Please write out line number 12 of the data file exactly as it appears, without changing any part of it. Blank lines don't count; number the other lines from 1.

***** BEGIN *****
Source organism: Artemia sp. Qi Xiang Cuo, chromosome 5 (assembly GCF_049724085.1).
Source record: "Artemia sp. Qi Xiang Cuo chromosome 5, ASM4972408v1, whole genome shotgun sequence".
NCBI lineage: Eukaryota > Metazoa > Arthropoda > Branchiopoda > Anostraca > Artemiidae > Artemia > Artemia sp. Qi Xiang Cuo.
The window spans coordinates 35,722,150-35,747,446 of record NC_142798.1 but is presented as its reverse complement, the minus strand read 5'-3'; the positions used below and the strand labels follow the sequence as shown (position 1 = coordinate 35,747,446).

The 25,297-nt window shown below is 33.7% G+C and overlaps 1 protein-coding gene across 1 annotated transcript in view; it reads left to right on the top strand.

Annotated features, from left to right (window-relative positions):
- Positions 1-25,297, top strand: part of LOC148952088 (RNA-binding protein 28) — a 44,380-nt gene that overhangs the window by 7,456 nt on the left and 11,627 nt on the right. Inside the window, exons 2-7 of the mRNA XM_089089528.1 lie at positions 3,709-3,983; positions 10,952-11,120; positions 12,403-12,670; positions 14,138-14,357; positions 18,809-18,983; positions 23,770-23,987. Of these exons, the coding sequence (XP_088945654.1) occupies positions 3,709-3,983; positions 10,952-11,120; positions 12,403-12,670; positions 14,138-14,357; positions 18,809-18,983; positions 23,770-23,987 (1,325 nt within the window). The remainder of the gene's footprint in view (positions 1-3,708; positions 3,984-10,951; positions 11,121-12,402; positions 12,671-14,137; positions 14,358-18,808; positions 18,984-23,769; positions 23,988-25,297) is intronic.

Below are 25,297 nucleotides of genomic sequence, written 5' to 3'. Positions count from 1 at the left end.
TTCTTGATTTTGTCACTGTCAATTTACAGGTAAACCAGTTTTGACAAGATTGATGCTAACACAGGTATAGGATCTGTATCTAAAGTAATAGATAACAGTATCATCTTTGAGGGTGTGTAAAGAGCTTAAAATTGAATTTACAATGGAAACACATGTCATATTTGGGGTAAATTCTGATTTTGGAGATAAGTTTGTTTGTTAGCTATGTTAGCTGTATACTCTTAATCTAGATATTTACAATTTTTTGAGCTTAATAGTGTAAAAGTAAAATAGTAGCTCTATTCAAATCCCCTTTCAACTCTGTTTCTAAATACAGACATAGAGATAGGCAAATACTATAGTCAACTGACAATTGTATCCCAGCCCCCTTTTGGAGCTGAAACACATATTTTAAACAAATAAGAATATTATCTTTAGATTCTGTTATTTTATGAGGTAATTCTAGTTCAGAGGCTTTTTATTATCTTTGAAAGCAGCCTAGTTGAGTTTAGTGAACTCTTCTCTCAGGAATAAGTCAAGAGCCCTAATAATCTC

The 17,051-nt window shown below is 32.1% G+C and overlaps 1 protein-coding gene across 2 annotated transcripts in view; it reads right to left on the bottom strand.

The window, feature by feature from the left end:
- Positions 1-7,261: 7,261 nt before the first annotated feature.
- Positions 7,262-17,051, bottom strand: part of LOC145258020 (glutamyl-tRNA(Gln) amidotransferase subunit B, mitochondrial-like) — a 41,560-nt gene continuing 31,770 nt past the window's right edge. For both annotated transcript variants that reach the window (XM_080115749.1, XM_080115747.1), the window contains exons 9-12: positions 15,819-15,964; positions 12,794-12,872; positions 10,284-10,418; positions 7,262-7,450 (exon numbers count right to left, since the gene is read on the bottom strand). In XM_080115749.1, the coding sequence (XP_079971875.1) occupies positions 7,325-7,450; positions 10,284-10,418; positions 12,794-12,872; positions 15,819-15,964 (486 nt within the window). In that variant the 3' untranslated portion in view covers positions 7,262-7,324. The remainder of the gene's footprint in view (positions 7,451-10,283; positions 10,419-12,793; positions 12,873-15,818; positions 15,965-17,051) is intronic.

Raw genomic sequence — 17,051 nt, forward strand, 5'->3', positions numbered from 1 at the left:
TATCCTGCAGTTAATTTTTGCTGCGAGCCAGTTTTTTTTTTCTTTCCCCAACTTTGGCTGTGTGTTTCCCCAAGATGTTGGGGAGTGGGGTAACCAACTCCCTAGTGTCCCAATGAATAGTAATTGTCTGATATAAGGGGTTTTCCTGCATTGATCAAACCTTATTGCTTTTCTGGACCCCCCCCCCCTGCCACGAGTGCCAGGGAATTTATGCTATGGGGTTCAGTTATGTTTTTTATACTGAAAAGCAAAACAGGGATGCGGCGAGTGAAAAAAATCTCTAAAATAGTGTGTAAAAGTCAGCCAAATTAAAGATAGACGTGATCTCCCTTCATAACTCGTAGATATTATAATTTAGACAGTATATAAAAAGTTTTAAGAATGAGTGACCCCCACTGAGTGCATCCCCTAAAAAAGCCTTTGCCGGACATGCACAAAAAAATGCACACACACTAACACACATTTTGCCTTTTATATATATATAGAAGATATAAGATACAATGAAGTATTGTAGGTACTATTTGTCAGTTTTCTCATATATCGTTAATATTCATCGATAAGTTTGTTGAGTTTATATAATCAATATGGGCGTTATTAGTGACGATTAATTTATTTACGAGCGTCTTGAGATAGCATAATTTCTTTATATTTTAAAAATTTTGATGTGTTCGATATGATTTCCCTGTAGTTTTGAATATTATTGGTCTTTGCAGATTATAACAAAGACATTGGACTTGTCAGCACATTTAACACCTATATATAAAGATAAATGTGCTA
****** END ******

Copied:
- Positions 1-7,261: 7,261 nt before the first annotated feature.